In his briefing with the stakeholders and landowners, Yap also said he will look into the predicaments raised regarding land titling issues on the island.

“I understand that most of the lands here cannot be titled since the DENR suspended it during the last administration. I believe it’s about time cadastral surveys are upgraded for the landowners to finally have their properties titled,” he said.

“If the BIDA is passed into law, this is one of the priority issues that we will address for the benefit of the landowners on the island,” Yap said.

The issue of land titling has become a perennial problem resulting in violent clashes among feuding claimants here.

Right now, most land claimants in Boracay pay tax declarations, many for more than 30 years, as proof of ownership or rights over lots.

The landowners dilemma started with the issuance of Presidential Proclamation 1801 by then President Marcos in 1978 declaring Boracay as tourist zones and marine reserve area.

This was later amended by former President Gloria Macapagal-Arroyo’s who issued Presidential Proclamation 1064 in 2006 delineating the island into Forestland and as Alienable and Disposable classification.

The Proclamation categorized 628.96 hectares or 60.94 percent of the island, as alienable and disposable (ownership is transferable), and the rest as forestland and protected areas.

Presidential Decree 705, or the Forestry Reform Code of the Philippines signed in 1975, defined alienable and disposable lands as public lands that have “been the subject of the present system of classification and declared as not needed for forest purposes.”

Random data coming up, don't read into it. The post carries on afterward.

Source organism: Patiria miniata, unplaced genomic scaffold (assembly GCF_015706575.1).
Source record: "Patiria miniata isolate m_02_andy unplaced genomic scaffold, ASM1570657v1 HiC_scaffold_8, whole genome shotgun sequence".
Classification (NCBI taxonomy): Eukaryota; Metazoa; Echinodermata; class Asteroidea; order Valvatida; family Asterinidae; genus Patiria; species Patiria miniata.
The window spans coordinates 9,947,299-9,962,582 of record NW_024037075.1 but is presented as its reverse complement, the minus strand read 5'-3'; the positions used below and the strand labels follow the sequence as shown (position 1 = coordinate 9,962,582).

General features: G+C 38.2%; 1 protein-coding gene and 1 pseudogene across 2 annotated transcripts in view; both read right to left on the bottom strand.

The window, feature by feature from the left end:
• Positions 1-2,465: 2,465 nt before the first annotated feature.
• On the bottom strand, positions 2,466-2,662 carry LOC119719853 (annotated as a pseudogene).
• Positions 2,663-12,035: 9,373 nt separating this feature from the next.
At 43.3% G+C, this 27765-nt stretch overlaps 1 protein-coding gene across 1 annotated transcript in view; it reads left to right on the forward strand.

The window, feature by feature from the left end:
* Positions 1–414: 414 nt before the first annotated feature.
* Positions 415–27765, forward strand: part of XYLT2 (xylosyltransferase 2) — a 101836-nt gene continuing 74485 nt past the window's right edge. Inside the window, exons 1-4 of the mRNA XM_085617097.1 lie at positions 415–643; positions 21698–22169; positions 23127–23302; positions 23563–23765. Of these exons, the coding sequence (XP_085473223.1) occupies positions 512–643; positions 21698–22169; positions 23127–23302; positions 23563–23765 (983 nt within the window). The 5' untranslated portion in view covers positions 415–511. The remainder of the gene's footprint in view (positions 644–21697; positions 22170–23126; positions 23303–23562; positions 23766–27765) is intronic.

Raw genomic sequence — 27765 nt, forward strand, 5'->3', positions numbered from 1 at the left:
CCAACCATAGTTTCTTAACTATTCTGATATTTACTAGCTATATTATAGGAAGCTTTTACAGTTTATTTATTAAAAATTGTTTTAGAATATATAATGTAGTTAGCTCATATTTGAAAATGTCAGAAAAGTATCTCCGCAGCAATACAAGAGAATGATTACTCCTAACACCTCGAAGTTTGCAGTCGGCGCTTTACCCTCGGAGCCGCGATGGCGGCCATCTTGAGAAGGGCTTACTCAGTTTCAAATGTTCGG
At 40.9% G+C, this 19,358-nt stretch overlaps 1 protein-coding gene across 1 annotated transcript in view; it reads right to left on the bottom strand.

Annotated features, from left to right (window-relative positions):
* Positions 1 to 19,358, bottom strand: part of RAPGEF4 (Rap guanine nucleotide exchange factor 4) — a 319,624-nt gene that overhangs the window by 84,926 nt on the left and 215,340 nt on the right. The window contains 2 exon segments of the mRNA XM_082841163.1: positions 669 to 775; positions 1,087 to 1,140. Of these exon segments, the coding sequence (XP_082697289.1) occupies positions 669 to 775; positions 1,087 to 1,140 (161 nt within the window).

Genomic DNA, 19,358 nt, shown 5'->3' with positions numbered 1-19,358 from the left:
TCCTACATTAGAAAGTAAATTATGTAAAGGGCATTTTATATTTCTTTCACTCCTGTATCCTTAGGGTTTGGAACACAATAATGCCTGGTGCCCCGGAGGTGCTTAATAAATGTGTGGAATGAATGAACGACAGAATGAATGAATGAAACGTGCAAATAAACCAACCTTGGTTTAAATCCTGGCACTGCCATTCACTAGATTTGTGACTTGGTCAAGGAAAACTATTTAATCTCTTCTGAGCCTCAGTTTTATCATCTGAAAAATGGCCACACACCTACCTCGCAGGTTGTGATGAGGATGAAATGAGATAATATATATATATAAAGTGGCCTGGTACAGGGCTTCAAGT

Under PD 705, lands classified as forestland cannot be used if no permit is issued by the Department of Environment and Natural Resources (DENR). In addition, Commonwealth Act 141 states that agricultural land is considered public land, which means that the government can decide how the land is to be used.

The DENR said though that an exception to this are lands that were issued a title before June 12, 1945, based on the registration code of the Philippines.

“If no title exists, the government can choose how to use or dispose of land classified as alienable and disposable,” it said.

Property claimants questioned Proclamation 1064 in the Supreme Court citing commercial development and residential structures in these areas. They also argued that it prevents them from acquiring titles.

The High Court unanimously upheld the proclamation, declaring the entire Boracay a property of the state, except those with titles, but noted that those occupying and possessing land on the island categorized as agricultural and alienable could still seek remedies to acquire titles, noting “Lack of title does not necessarily mean lack of right to possess.”

The Supreme Court also noted that Congress may pass a law to exempt property claimants from certain requirements of existing land laws to allow them to have their properties titled.